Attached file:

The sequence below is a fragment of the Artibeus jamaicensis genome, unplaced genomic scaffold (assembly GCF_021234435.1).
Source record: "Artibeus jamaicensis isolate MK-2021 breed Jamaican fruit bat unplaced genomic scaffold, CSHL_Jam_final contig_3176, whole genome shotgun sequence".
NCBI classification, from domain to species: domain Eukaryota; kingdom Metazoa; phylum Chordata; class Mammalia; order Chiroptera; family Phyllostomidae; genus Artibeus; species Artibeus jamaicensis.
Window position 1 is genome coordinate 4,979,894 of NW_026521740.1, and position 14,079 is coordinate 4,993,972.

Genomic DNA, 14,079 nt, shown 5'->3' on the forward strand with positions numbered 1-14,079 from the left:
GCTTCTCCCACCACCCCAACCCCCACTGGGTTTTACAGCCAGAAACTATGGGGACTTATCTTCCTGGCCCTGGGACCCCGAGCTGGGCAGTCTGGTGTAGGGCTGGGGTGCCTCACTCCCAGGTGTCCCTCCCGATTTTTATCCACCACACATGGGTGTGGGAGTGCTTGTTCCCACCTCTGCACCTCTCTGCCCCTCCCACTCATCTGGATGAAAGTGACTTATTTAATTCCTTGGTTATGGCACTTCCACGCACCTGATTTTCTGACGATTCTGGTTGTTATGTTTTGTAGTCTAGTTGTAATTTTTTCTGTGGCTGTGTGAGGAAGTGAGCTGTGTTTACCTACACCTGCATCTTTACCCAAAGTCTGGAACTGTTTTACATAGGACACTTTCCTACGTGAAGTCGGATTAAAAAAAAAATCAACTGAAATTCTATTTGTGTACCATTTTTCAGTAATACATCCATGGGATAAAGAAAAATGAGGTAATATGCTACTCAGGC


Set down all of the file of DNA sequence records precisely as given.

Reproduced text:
The sequence below is a fragment of the Artibeus jamaicensis genome, unplaced genomic scaffold (assembly GCF_021234435.1).
Source record: "Artibeus jamaicensis isolate MK-2021 breed Jamaican fruit bat unplaced genomic scaffold, CSHL_Jam_final contig_3176, whole genome shotgun sequence".
NCBI classification, from domain to species: domain Eukaryota; kingdom Metazoa; phylum Chordata; class Mammalia; order Chiroptera; family Phyllostomidae; genus Artibeus; species Artibeus jamaicensis.
Window position 1 is genome coordinate 4,979,894 of NW_026521740.1, and position 14,079 is coordinate 4,993,972.

Genomic DNA, 14,079 nt, shown 5'->3' on the forward strand with positions numbered 1-14,079 from the left:
GCTTCTCCCACCACCCCAACCCCCACTGGGTTTTACAGCCAGAAACTATGGGGACTTATCTTCCTGGCCCTGGGACCCCGAGCTGGGCAGTCTGGTGTAGGGCTGGGGTGCCTCACTCCCAGGTGTCCCTCCCGATTTTTATCCACCACACATGGGTGTGGGAGTGCTTGTTCCCACCTCTGCACCTCTCTGCCCCTCCCACTCATCTGGATGAAAGTGACTTATTTAATTCCTTGGTTATGGCACTTCCACGCACCTGATTTTCTGACGATTCTGGTTGTTATGTTTTGTAGTCTAGTTGTAATTTTTTCTGTGGCTGTGTGAGGAAGTGAGCTGTGTTTACCTACACCTGCATCTTTACCCAAAGTCTGGAACTGTTTTACATAGGACACTTTCCTACGTGAAGTCGGATTAAAAAAAAAATCAACTGAAATTCTATTTGTGTACCATTTTTCAGTAATACATCCATGGGATAAAGAAAAATGAGGTAATATGCTACTCAGGC